Guest blogger Jamie Smith, ISU Environmental Rating Scale Assessor, shares the importance of singing, regardless of your tune!
Are you a musical person? Are you comfortable singing? I think many people feel like a rock star when they sing in the shower or in their car. Ask them to sing in front of others, and they may feel completely different. How do we find our musical comfort zone? We often observe programs that have a variety of music for the children to listen to, musical toys and instruments, but they receive a lower score on quality assessments because the staff do not informally sing or chant (ITERS-R) or initiate a music activity (ECERS-R and FCCERS-R).
First a foremost, music is fun! Music is also a vital part of child development. Singing encourages children to play with sounds, experiment with different rhythms and rhymes, and according to research, may even help create pathways between the cells in the brain. Finding beats and patterns provides early math skills. Dancing and coordinating body movements helps children learn to control their bodies. We know music plays an important role in early childhood programs, but so many of us struggle with singing in front of the children.
Sing out loud! Think about how you feel when you sing your favorite song or let loose on the dance floor. When you’re belting out your favorite tune on a road trip, you probably get a feeling of release and joy. Children need those experiences, too. They need to feel unrestricted in order to really get in touch with their feelings and creativity.
Be a rock star! You’re a model for the children in all you do, even singing. If you are shy and embarrassed, or say “I don’t have a good singing voice,” what does that tell the children? You shouldn’t sing if you don’t have a good voice? You should be embarrassed when you sing? We want to foster children’s confidence and creativity and we can do that through encouraging them to sing and dance and not being afraid to do so ourselves.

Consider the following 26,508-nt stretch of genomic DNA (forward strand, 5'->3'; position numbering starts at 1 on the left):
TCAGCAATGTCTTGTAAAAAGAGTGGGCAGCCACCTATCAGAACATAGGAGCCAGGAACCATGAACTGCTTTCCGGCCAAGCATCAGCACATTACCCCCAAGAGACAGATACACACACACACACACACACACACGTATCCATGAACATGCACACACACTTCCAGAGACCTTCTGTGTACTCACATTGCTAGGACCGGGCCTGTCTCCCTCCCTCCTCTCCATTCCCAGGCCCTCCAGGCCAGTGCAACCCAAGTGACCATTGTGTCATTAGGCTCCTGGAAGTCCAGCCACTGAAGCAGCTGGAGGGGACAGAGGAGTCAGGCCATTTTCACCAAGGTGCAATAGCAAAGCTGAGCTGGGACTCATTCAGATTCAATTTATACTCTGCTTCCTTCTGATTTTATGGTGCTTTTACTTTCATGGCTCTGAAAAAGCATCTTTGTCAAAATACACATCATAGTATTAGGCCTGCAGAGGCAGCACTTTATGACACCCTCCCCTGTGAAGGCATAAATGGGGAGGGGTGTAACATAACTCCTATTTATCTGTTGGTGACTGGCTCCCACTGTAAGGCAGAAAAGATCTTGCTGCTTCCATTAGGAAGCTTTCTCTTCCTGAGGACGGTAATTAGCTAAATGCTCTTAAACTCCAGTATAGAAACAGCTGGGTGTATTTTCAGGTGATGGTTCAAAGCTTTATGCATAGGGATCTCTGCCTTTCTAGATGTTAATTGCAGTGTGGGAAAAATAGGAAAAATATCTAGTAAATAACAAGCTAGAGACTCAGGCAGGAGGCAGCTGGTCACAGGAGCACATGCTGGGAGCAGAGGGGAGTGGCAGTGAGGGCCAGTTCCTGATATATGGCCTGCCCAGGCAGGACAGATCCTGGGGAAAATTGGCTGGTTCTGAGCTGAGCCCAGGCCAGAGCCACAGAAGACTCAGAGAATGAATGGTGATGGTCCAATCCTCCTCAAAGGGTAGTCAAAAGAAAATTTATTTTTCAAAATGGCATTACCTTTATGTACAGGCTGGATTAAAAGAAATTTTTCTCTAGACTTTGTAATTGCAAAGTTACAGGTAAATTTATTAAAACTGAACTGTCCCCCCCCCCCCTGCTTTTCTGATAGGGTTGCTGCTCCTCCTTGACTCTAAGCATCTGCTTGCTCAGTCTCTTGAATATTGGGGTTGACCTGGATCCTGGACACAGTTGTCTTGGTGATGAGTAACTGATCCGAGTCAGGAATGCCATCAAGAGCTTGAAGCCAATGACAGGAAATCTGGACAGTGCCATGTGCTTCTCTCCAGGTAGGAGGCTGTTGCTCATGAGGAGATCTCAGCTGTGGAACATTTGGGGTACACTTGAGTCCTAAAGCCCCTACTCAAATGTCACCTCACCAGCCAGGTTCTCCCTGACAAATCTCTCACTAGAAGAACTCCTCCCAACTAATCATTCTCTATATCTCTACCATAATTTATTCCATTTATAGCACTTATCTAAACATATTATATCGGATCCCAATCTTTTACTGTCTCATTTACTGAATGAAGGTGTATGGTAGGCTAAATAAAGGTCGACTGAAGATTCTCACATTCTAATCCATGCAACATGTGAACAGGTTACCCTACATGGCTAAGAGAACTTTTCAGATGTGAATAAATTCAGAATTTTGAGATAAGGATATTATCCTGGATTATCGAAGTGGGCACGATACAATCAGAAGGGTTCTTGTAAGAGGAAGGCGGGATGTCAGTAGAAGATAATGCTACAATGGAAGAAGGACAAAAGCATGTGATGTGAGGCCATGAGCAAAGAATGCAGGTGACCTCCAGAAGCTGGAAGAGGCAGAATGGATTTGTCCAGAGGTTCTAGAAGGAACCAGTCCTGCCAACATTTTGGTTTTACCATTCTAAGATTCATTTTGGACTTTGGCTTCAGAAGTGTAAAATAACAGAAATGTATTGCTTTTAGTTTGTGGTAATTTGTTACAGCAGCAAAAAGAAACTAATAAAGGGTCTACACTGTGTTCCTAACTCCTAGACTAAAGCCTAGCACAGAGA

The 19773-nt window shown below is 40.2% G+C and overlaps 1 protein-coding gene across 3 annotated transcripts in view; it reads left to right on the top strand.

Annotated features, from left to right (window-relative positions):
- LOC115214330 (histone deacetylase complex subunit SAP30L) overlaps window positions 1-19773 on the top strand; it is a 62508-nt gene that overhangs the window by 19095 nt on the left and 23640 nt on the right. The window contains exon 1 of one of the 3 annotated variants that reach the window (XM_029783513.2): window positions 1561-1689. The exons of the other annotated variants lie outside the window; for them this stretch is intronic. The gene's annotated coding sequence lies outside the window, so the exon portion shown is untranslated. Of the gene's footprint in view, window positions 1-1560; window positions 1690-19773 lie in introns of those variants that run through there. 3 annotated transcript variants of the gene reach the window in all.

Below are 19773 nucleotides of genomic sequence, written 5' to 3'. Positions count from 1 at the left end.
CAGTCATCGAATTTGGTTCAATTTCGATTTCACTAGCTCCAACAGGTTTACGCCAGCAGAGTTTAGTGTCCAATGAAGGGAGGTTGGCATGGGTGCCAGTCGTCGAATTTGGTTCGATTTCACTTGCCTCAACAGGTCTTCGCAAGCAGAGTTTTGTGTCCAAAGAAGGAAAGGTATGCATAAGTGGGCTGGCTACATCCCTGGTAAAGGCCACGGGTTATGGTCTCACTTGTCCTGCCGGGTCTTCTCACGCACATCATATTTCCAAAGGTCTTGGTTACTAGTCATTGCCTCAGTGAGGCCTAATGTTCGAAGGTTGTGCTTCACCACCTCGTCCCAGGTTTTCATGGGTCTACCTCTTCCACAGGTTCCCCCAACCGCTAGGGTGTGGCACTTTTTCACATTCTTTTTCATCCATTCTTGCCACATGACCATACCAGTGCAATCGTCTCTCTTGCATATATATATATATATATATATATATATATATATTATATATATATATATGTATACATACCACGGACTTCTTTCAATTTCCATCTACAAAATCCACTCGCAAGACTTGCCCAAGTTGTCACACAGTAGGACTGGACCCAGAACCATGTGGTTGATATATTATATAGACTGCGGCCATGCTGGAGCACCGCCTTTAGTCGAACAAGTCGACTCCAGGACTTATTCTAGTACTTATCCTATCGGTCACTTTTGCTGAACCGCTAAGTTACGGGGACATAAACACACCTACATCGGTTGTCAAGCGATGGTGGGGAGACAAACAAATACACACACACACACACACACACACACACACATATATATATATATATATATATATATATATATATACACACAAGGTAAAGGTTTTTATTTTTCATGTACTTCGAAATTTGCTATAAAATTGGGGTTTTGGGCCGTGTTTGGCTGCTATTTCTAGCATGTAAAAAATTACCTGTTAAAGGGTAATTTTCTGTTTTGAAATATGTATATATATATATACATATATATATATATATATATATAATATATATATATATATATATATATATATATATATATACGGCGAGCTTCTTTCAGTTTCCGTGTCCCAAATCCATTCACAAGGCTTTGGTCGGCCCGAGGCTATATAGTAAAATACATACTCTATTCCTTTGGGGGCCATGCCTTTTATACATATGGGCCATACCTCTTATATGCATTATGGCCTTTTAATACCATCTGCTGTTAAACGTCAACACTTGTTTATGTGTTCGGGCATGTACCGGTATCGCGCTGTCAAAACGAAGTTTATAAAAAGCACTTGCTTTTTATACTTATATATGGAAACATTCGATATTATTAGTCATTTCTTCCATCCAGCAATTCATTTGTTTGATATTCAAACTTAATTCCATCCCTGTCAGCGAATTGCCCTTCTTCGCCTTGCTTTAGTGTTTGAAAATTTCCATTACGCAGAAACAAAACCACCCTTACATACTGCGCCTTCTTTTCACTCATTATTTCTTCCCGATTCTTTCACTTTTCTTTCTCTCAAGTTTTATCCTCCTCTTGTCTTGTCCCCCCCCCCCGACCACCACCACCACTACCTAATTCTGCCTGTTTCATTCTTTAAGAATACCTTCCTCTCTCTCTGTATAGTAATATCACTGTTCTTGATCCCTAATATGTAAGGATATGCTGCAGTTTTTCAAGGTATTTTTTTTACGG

Let loose and enjoy! No one is watching. It’s hard to get over stage fright, but trust me, no one is secretly recording your rendition of “Wheels on the Bus.” Your time with the children can inspire them and allow you to feel creative and even silly-we all need that sometimes.
The article Introducing Preschoolers to Music provides some great tips for incorporating music in your daily routine. We know music is important to infants and toddlers, as well, and some of these tips and ideas work for younger children as well.
Music and mood are discussed in this article from healthychildren.org, which is sponsored by the American Academy of Pediatrics.
What are your thoughts? Can you easily channel your inner Mary Poppins, or is it hard for you to sing our loud?